UN human rights chief's concern on Kashmir consistent with stance of world body: Pakistan
(Photo by FAROOQ NAEEM / AFP)

Islamabad: Pakistan on Monday said the UN human rights chief's concerns over the situation in Kashmir are consistent with the stance of the world body.

Foreign Office spokesman in a statement said the UN High Commissioner for Human Rights, Michelle Bachelet, made "important remarks about the deteriorating situation in Jammu and Kashmir" during the 42nd session of the Human Rights Council in Geneva. "The UN High Commissioner's concerns and calls are consistent with the position taken by the UN system vis-a-vis the human rights situation in Kashmir including the continuing restrictions and crackdown on fundamental rights and freedoms of the Kashmiri people," the Foreign Office said.

UN human rights chief Bachelet on Monday expressed "deep concern" over the impact of restrictions in Kashmir, and asked India to ease the current lockdowns to ensure people's access to basic services. Bachelet also asked Pakistan and India to ensure that the human rights of the Kashmiri people are respected and protected, amid tensions between the two neighbours after the abrogation of special status of Jammu and Kashmir by New Delhi.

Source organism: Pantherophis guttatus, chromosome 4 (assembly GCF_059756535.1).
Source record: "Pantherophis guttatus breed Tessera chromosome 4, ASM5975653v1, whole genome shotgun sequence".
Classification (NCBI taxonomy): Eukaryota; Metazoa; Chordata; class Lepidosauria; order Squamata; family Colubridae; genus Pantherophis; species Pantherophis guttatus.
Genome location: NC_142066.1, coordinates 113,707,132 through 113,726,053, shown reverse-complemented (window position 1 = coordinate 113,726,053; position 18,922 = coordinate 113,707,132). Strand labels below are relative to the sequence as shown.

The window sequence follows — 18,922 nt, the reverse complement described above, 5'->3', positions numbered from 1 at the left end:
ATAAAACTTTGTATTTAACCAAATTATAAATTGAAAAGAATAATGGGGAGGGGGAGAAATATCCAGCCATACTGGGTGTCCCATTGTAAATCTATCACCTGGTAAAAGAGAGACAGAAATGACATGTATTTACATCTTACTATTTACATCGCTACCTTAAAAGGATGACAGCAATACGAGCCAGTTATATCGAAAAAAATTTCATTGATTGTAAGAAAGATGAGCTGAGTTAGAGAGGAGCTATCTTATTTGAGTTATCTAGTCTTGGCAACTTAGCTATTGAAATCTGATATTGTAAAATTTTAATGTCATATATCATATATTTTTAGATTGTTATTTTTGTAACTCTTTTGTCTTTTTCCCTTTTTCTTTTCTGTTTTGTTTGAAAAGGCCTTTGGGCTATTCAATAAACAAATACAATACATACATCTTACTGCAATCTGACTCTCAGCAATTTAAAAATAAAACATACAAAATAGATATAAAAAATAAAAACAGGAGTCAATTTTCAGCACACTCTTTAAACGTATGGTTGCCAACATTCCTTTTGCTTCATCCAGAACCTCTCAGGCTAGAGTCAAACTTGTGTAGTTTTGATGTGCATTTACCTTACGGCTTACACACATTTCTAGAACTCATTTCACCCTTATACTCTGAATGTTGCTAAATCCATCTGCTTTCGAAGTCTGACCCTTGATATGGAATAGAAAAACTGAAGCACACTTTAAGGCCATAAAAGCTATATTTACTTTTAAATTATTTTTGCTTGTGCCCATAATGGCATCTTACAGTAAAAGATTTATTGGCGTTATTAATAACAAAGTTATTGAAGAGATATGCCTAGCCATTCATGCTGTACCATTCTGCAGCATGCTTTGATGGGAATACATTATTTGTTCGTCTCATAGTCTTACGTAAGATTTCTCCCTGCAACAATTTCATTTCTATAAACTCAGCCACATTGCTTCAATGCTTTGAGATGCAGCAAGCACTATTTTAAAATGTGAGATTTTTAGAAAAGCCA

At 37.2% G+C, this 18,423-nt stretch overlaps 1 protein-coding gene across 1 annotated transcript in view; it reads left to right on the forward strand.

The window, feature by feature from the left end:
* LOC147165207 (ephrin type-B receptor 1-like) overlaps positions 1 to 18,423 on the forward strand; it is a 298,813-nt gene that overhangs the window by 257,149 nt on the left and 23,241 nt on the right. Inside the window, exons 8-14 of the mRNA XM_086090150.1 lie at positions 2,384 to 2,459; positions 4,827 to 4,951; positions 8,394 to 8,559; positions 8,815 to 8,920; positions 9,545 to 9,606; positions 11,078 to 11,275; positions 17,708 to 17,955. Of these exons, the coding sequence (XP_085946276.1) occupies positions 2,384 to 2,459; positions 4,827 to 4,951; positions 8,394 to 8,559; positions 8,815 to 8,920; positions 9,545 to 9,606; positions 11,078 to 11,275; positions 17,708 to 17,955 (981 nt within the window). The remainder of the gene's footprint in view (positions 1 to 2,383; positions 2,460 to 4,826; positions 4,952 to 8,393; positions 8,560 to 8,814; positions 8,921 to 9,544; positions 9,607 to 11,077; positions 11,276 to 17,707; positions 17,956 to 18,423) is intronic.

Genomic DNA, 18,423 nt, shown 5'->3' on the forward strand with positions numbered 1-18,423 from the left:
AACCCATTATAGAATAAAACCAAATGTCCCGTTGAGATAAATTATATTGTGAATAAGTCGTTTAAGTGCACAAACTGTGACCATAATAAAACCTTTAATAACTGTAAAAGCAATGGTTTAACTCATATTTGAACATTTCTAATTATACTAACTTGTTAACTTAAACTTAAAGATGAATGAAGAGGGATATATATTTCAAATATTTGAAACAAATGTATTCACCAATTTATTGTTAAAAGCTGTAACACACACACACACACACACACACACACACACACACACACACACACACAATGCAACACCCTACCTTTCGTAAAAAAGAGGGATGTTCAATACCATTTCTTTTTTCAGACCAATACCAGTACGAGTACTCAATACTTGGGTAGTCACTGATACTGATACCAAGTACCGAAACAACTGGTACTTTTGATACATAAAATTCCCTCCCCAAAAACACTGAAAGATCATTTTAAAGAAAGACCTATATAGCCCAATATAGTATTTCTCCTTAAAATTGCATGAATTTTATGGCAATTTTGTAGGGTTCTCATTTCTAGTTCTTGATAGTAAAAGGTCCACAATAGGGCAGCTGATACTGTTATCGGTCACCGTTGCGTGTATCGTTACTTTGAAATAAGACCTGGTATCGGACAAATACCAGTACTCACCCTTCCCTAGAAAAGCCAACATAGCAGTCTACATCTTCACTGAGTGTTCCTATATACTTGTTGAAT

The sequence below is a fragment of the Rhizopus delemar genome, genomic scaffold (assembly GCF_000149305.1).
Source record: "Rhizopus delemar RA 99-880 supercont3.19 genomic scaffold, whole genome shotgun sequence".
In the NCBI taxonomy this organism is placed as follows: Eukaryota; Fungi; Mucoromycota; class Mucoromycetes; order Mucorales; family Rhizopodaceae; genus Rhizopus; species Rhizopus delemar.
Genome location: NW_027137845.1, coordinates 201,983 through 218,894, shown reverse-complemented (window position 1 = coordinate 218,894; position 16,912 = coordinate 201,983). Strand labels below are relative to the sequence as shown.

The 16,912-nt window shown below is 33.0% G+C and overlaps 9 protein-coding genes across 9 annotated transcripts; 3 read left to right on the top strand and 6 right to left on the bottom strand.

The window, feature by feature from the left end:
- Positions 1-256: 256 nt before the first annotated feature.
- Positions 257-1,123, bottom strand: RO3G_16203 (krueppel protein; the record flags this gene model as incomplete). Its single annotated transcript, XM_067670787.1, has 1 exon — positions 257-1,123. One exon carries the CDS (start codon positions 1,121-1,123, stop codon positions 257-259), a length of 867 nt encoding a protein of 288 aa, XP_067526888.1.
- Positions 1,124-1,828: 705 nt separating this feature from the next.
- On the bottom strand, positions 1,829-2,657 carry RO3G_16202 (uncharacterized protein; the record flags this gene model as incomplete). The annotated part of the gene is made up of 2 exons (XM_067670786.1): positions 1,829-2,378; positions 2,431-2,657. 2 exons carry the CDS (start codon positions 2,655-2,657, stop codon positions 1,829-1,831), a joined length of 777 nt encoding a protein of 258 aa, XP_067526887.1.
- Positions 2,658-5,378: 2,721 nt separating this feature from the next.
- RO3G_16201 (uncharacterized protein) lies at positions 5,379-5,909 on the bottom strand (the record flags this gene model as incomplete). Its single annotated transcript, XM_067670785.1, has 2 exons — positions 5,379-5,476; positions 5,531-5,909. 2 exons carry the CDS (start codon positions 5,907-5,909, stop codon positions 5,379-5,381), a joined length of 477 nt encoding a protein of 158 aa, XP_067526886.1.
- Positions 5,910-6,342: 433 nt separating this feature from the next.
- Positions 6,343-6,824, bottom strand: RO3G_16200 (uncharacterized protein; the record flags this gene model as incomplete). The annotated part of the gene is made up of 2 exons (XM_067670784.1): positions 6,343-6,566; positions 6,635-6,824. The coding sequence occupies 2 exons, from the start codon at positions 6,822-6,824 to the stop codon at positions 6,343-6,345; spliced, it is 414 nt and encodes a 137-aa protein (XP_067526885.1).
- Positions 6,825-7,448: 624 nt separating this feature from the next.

She said her office continues to receive reports on the human rights situation on both sides of the Line of Control. Later, Prime Minister Imran Khan on twitter said he welcomes the "growing concern" and demands by the international community, global leaders, the UN Secretary General and the UN rights chief for India to lift its "siege" of Kashmir. Khan said that "time to act is now." He said the international community must not remain "indifferent" to "human rights abuses" by Indian forces.

Asserting that the abrogation of Article 370 of its Constitution to withdraw J&K's special status was its "internal matter", India has defended imposition of restrictions in the Kashmir Valley on the grounds that they were put to prevent Pakistan from creating more mischief through proxies and terrorists. On Saturday, National Security Advisor Ajit Doval said mobile phone and Internet services can easily be used by Pakistan and terrorists for subversive activities, but the denial of these services should not prevent people from going about their lives.

Meanwhile, Foreign Minister Shah Mahmood Qureshi has left for Geneva to attend the meeting of the Human Rights Council. He is expected to highlight the situation in Kashmir during the session and in his meetings with different leaders.

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